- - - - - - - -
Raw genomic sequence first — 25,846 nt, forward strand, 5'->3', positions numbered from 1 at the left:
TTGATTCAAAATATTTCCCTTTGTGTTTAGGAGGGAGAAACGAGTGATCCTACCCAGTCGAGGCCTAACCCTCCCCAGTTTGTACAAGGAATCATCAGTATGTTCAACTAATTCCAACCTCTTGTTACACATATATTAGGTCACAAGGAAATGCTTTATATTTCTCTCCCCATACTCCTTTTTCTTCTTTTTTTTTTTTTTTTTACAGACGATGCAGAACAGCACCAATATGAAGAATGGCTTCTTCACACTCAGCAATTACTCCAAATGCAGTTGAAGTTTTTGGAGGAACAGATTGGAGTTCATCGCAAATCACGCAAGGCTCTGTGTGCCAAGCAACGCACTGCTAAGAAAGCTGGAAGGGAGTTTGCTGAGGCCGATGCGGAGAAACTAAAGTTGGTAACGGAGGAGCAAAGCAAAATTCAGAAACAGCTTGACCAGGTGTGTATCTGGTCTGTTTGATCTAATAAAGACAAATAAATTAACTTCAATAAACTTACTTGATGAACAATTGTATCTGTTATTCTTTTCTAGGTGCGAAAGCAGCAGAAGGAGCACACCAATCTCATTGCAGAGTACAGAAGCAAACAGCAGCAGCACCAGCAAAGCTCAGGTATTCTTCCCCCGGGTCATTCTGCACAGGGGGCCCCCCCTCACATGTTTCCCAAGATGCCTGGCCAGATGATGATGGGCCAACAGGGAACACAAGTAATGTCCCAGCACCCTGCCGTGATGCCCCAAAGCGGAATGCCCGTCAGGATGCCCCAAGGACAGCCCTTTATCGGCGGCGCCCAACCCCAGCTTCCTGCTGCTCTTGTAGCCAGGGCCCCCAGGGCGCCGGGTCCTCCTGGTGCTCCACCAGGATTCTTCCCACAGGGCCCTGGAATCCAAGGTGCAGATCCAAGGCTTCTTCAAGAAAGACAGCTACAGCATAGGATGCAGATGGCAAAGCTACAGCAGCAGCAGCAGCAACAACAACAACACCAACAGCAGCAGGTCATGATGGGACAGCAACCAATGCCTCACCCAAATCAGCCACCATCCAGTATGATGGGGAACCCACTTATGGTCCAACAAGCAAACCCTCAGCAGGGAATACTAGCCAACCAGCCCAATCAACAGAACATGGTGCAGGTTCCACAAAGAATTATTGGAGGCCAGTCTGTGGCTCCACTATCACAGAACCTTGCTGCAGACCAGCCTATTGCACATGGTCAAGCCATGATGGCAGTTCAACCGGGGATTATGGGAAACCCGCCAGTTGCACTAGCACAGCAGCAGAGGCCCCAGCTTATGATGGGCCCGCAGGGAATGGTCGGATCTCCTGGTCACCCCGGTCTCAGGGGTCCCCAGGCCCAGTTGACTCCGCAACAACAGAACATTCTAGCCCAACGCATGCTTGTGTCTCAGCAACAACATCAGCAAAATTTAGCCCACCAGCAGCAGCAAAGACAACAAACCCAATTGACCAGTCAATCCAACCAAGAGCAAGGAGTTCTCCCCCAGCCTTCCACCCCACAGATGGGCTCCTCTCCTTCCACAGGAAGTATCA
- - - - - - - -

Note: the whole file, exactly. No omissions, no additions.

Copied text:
Raw genomic sequence first — 25,846 nt, forward strand, 5'->3', positions numbered from 1 at the left:
TTGATTCAAAATATTTCCCTTTGTGTTTAGGAGGGAGAAACGAGTGATCCTACCCAGTCGAGGCCTAACCCTCCCCAGTTTGTACAAGGAATCATCAGTATGTTCAACTAATTCCAACCTCTTGTTACACATATATTAGGTCACAAGGAAATGCTTTATATTTCTCTCCCCATACTCCTTTTTCTTCTTTTTTTTTTTTTTTTTACAGACGATGCAGAACAGCACCAATATGAAGAATGGCTTCTTCACACTCAGCAATTACTCCAAATGCAGTTGAAGTTTTTGGAGGAACAGATTGGAGTTCATCGCAAATCACGCAAGGCTCTGTGTGCCAAGCAACGCACTGCTAAGAAAGCTGGAAGGGAGTTTGCTGAGGCCGATGCGGAGAAACTAAAGTTGGTAACGGAGGAGCAAAGCAAAATTCAGAAACAGCTTGACCAGGTGTGTATCTGGTCTGTTTGATCTAATAAAGACAAATAAATTAACTTCAATAAACTTACTTGATGAACAATTGTATCTGTTATTCTTTTCTAGGTGCGAAAGCAGCAGAAGGAGCACACCAATCTCATTGCAGAGTACAGAAGCAAACAGCAGCAGCACCAGCAAAGCTCAGGTATTCTTCCCCCGGGTCATTCTGCACAGGGGGCCCCCCCTCACATGTTTCCCAAGATGCCTGGCCAGATGATGATGGGCCAACAGGGAACACAAGTAATGTCCCAGCACCCTGCCGTGATGCCCCAAAGCGGAATGCCCGTCAGGATGCCCCAAGGACAGCCCTTTATCGGCGGCGCCCAACCCCAGCTTCCTGCTGCTCTTGTAGCCAGGGCCCCCAGGGCGCCGGGTCCTCCTGGTGCTCCACCAGGATTCTTCCCACAGGGCCCTGGAATCCAAGGTGCAGATCCAAGGCTTCTTCAAGAAAGACAGCTACAGCATAGGATGCAGATGGCAAAGCTACAGCAGCAGCAGCAGCAACAACAACAACACCAACAGCAGCAGGTCATGATGGGACAGCAACCAATGCCTCACCCAAATCAGCCACCATCCAGTATGATGGGGAACCCACTTATGGTCCAACAAGCAAACCCTCAGCAGGGAATACTAGCCAACCAGCCCAATCAACAGAACATGGTGCAGGTTCCACAAAGAATTATTGGAGGCCAGTCTGTGGCTCCACTATCACAGAACCTTGCTGCAGACCAGCCTATTGCACATGGTCAAGCCATGATGGCAGTTCAACCGGGGATTATGGGAAACCCGCCAGTTGCACTAGCACAGCAGCAGAGGCCCCAGCTTATGATGGGCCCGCAGGGAATGGTCGGATCTCCTGGTCACCCCGGTCTCAGGGGTCCCCAGGCCCAGTTGACTCCGCAACAACAGAACATTCTAGCCCAACGCATGCTTGTGTCTCAGCAACAACATCAGCAAAATTTAGCCCACCAGCAGCAGCAAAGACAACAAACCCAATTGACCAGTCAATCCAACCAAGAGCAAGGAGTTCTCCCCCAGCCTTCCACCCCACAGATGGGCTCCTCTCCTTCCACAGGAAGTATCA